Homotopy theory

homotopy theory, (∞,1)-category theory, homotopy type theory

flavors: stable, equivariant, rational, p-adic, proper, geometric, cohesive, directed

models: topological, simplicial, localic, …

see also algebraic topology



Paths and cylinders

Homotopy groups

Basic facts




Special and general types

Special notions


Extra structure



Manifolds and cobordisms



Where homotopy groups are groups of homotopy classes of maps out spheres, π n(X)[S nX]\pi_n(X)\coloneqq [S^n \to X], cohomotopy groups are groups of homotopy classes into spheres, π n(X)[XS n]\pi^n(X) \coloneqq [X \to S^n].

If instead one considers mapping into the stabilization of the spheres, hence into (some suspension of) the sphere spectrum, then one speaks of stable cohomotopy. In other words, the generalized (Eilenberg-Steenrod) cohomology theory which is represented by the sphere spectrum is stable cohomotopy.

In this vein, regarding terminology: the concept of cohomology (as discussed there) in the very general sense of non-abelian cohomology, is about homotopy classes of maps into any object AA (in some (∞,1)-topos). In this way, general non-abelian cohomology is sort of dual to homotopy, and hence might generally be called co-homotopy. This is the statement of Eckmann-Hilton duality. The duality between homotopy (groups) and co-homotopy proper may then be thought of as being the special case of this where AA is taken to be a sphere.


Relation to Freudenthal suspension theorem

relation to the Freudenthal suspension theorem (Spanier 49, section 9)

Smooth representatives

For XX a compact smooth manifold, there is a smooth function XS nX \to S^n representing every cohomotopy class (with respect to the standard smooth structure on the sphere manifold).

Relation to cobordism classes of normally framed submanifolds

Let XX be a smooth manifold of dimension nn \in \mathbb{N} and let knk \leq n. Then the Pontryagin-Thom construction induces a bijection

[X,S k]Ω nk(X) [X, S^k] \overset{\simeq}{\longrightarrow} \Omega^{n-k}(X)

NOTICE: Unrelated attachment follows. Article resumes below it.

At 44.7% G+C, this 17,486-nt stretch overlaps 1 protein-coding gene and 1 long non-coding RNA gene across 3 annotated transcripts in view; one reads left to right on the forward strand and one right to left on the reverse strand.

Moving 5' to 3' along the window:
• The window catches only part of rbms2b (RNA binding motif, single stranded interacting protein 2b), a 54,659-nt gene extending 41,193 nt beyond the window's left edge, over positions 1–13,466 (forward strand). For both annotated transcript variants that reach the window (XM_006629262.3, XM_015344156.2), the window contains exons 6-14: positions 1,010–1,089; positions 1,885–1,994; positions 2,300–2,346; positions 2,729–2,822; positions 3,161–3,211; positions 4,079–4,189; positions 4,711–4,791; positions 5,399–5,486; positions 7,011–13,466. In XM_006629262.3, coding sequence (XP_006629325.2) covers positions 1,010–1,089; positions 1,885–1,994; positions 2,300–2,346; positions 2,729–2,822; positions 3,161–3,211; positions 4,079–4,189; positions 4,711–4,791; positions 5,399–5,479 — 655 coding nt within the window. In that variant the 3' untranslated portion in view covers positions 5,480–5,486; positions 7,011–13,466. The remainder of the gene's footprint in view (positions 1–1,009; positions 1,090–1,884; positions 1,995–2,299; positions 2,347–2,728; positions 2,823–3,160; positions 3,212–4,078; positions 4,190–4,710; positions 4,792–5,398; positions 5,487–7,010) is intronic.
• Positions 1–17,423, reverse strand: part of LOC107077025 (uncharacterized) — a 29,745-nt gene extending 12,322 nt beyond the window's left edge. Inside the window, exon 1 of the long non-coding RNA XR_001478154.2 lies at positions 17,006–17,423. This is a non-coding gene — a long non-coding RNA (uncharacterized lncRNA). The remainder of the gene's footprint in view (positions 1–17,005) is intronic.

from the cohomotopy sets of XX to the cobordism group of (nk)(n-k)-dimensional submanifolds with normal framing up to normally framed cobordism.

In particular, the natural group structure on cobordism group (essentially given by disjoint union of submanifolds) this way induces a group structure on the cohomotopy sets.

This is made explicit for instance in Kosinski 93, chapter IX.


Of 4-Manifolds

Let XX be a 4-manifold which is connected and oriented.

The Pontryagin-Thom construction as above gives for nn \in \mathbb{Z} the commuting diagram of sets

π n(X) 𝔽 4n(X) h n h 4n H n(X,) H 4n(X,), \array{ \pi^n(X) &\overset{\simeq}{\longrightarrow}& \mathbb{F}_{4-n}(X) \\ {}^{ \mathllap{h^n} } \downarrow && \downarrow^{ h_{4-n} } \\ H^n(X,\mathbb{Z}) &\underset{\simeq}{\longrightarrow}& H_{4-n}(X,\mathbb{Z}) \,, }

where π \pi^\bullet denotes cohomotopy sets, H H^\bullet denotes ordinary cohomology, H H_\bullet denotes ordinary homology and 𝔽 \mathbb{F}_\bullet is normally framed cobordism classes of normally framed submanifolds. Finally h nh^n is the operation of pullback of the generating integral cohomology class on S nS^n (by the nature of Eilenberg-MacLane spaces):

h n(α):XαS ngeneratorB n. h^n(\alpha) \;\colon\; X \overset{\alpha}{\longrightarrow} S^n \overset{generator}{\longrightarrow} B^n \mathbb{Z} \,.


  • h 0h^0, h 1h^1, h 4h^4 are isomorphisms

  • h 3h^3 is an isomorphism if XX is “odd” in that it contains at least one closed oriented surface of odd self-intersection, otherwise h 3h^3 becomes an isomorphism on a /2\mathbb{Z}/2-quotient group of π 3(X)\pi^3(X) (which is a group via the group-structure of the 3-sphere (SU(2)))

(Kirby-Melvin-Teichner 12)


Original articles include

  • Edwin Spanier, Borsuk’s Cohomotopy Groups, Annals of Mathematics Second Series, Vol. 50, No. 1 (Jan., 1949), pp. 203-245 (jstor)

The relation between cohomotopy classes of manifolds to the cobordism group is discussed for instance in

Further discussion includes

See also

Last revised on May 18, 2018 at 06:32:37. See the history of this page for a list of all contributions to it.